Elements of an EDL
The elements of an EDL are described in the following sections.
Title and Sequence Timecode Format
The first line of an EDL contains the title of the sequence. In NTSC sequences, the
second line displays whether the sequence timecode is drop frame or non-drop frame.
An event number uniquely identifies each event in the EDL. An EDL event requires two
lines if more than one source is used. For example, a dissolve requires one line for the
outgoing shot and a second line for the incoming shot.
001 004 V C 04:31:13:04 04:31:22:23 01:00:00:00 01:00:10:00
001 014 V D 030 14:27:03:03 14:27:25:22 01:00:10:10 01:00:30:00
A reel name describes which source tape (or reel) the clip comes from. Final Cut Pro
assumes that clips without reel names come from non-tape sources, such as color bars,
black, or other generators. Final Cut Pro automatically designates these auxiliary
sources with the reel name AX.
Make sure all clips with timecode sources have reel names before exporting
an EDL, or you won’t be able to easily recreate your sequence when you open the EDL
on another editing system.
Each edit uses one or more tracks in the sequence. In the case of tape-to-tape editing,
this field determines which tracks are enabled on the record deck during this event.
Â V: Video
Â A: Audio (Some EDL formats label this 1 or 2.)
Â A2: Audio 2
Â AA: Both channels of audio
Video track V1 is the only video track exported. Clips on video track V2 appear as key
effect (K) over the V1. Video tracks V3 and above are ignored during EDL export.
Edit (or Transition) Type
An EDL can represent several kinds of video edits, or transitions. A cut requires a single
source, while all other types of edits require two sources, and thus two lines in an EDL.
Â C: Cut. This is the simplest kind of edit.
Â D: Dissolve. This transition begins with one source and dissolves to a second source.
Â W: A wipe. This is followed by a wipe code that indicates the type of standard wipe.
Â K: A key edit. Clips on Video track 2 can be used as the foreground (fill) layer in a
standard video key.
A dissolve from a Final Cut Pro sequence is shown below in EDL format.
001 002 V C 02:10:42:13 02:11:16:18 01:00:00:00 01:00:34:05
001 002 V D 024 02:18:32:07 02:18:56:19 01:00:34:05 01:00:58:17
The duration of a transition (in frames) follows the transition type. For example, D 024
indicates a 24-frame dissolve.
Source In and Out, Record In and Out
In each line of an EDL, the first pair of timecode numbers are the source In and Out
points. The second pair are the record In and Out points, which correspond to the clip’s
location in the Timeline.
Edits that use transitions such as dissolves or wipes require two lines. The first line
represents the source before the transition, and the second line is the source after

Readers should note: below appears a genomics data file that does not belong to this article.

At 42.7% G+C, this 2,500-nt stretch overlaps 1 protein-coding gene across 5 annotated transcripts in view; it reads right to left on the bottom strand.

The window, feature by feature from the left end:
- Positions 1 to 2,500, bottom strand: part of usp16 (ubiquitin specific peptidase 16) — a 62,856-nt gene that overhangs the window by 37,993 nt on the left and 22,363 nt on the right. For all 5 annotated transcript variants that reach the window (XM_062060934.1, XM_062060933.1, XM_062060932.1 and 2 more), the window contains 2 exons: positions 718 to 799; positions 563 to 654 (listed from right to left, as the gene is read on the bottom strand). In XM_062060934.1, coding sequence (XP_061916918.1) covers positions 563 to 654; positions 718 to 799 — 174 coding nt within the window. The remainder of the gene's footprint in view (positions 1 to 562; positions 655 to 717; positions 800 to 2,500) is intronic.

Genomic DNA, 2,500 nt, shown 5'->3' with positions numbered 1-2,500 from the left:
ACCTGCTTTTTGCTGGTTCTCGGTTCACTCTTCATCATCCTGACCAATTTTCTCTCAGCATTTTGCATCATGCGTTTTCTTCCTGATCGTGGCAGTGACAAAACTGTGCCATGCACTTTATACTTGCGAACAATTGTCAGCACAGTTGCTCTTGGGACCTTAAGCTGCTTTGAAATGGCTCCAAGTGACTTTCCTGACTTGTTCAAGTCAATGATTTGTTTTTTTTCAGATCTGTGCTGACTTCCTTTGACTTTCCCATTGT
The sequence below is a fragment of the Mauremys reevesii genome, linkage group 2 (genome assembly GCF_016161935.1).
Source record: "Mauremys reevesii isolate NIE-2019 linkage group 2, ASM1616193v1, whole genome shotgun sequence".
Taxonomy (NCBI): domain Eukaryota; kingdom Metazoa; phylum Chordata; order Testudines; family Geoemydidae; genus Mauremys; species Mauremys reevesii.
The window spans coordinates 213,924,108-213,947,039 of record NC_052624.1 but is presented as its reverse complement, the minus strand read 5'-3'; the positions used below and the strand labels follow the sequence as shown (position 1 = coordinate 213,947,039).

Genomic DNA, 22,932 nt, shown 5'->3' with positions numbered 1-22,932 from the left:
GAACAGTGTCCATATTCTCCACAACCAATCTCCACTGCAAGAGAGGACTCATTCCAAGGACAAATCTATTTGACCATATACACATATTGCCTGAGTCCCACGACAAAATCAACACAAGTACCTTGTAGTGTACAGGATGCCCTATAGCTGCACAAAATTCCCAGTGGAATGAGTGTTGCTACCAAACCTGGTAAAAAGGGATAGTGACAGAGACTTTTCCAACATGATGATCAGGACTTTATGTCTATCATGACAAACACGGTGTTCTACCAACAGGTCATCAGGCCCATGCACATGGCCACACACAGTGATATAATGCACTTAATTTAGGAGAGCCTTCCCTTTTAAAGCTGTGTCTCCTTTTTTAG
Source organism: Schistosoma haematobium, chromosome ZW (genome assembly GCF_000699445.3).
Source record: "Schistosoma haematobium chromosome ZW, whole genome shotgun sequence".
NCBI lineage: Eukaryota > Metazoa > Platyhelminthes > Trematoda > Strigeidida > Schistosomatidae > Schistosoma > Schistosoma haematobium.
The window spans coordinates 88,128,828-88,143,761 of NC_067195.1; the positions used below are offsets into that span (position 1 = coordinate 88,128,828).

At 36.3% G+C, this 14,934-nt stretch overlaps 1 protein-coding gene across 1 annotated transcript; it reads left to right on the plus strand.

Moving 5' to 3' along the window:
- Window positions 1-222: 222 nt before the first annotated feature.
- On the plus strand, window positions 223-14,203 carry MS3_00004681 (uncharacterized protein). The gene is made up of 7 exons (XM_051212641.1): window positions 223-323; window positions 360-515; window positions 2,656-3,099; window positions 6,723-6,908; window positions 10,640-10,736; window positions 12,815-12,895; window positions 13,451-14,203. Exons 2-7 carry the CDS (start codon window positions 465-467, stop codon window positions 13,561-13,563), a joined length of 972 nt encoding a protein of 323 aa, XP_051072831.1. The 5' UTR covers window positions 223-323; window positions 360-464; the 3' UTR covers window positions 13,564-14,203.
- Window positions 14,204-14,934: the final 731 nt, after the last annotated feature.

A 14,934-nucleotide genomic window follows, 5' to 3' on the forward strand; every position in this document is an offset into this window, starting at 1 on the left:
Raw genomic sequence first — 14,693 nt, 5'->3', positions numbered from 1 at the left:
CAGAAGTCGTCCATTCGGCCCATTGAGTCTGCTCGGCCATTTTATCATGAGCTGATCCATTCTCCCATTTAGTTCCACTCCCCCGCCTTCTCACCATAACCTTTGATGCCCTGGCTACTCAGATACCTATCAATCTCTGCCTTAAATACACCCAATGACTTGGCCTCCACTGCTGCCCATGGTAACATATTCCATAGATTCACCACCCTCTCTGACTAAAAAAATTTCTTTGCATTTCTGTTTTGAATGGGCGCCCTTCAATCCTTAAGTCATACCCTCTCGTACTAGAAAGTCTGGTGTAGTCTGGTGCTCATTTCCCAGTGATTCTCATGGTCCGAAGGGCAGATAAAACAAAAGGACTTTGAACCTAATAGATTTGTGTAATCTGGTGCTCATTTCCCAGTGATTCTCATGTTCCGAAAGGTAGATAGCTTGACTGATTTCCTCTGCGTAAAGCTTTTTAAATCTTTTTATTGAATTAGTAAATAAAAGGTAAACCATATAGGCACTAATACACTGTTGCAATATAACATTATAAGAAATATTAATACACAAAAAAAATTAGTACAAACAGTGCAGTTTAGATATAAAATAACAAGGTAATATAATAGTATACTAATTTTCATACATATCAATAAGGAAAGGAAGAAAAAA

Importing and Exporting EDLs
On tape-to-tape edit systems, the tapes containing the two shots are loaded in two
video decks—VTR A and VTR B. To perform a dissolve or wipe, the edit controller plays
both decks simultaneously and uses a hardware video switcher to create the transition
effect as it’s recording on the final master tape. However, when both shots in a dissolve,
wipe, or key are on the same reel, it is impossible to perform the effect in a tape-based
editing suite. This is because the tape cannot be in both places at the same time. For a
workaround for this problem, see “
” on page 137.
Split edits, where the video and audio have separate In and Out points, require three lines.
SPLIT: VIDEO DELAY= 00:00:02:00
004 002 AA C 02:18:30:07 02:18:56:19 01:00:32:05 01:00:58:17
004 002 V C 02:18:32:07 02:18:56:19 01:00:34:05 01:00:58:17
The first line indicates which track is delayed and by how much, the second line
indicates the track (audio or video) that plays through the entire edit duration, and the
third line contains the delayed track.
An EDL can store notes, indicated by a line starting with an asterisk (*), between event
lines. Notes can be used to clarify events for the editor receiving the EDL, and can
include information that the EDL cannot store directly. For example, an EDL can’t
directly store audio levels of a clip, but the audio level can at least be stored in the
EDL as a note. In the EDL Export dialog, you can choose to export one of the Master
Comments 1–4 or Comments A–B.
001 002 AA/V C 02:10:42:13 02:11:16:18 01:00:00:00 01:00:34:05
* FROM CLIP NAME: DEBRA ENTERS CAFE WS
* OPACITY LEVEL AT 02:10:45:20 IS 0.00% (REEL 002)
* OPACITY LEVEL AT 02:10:49:12 IS 100.00% (REEL 002)
* CLIP FILTER: COLOR CORRECTOR 3-WAY
* AUDIO LEVEL AT 02:10:43:07 IS -INF DB (REEL 002 A1)
* AUDIO LEVEL AT 02:10:51:16 IS +0.00 DB (REEL 002 A1)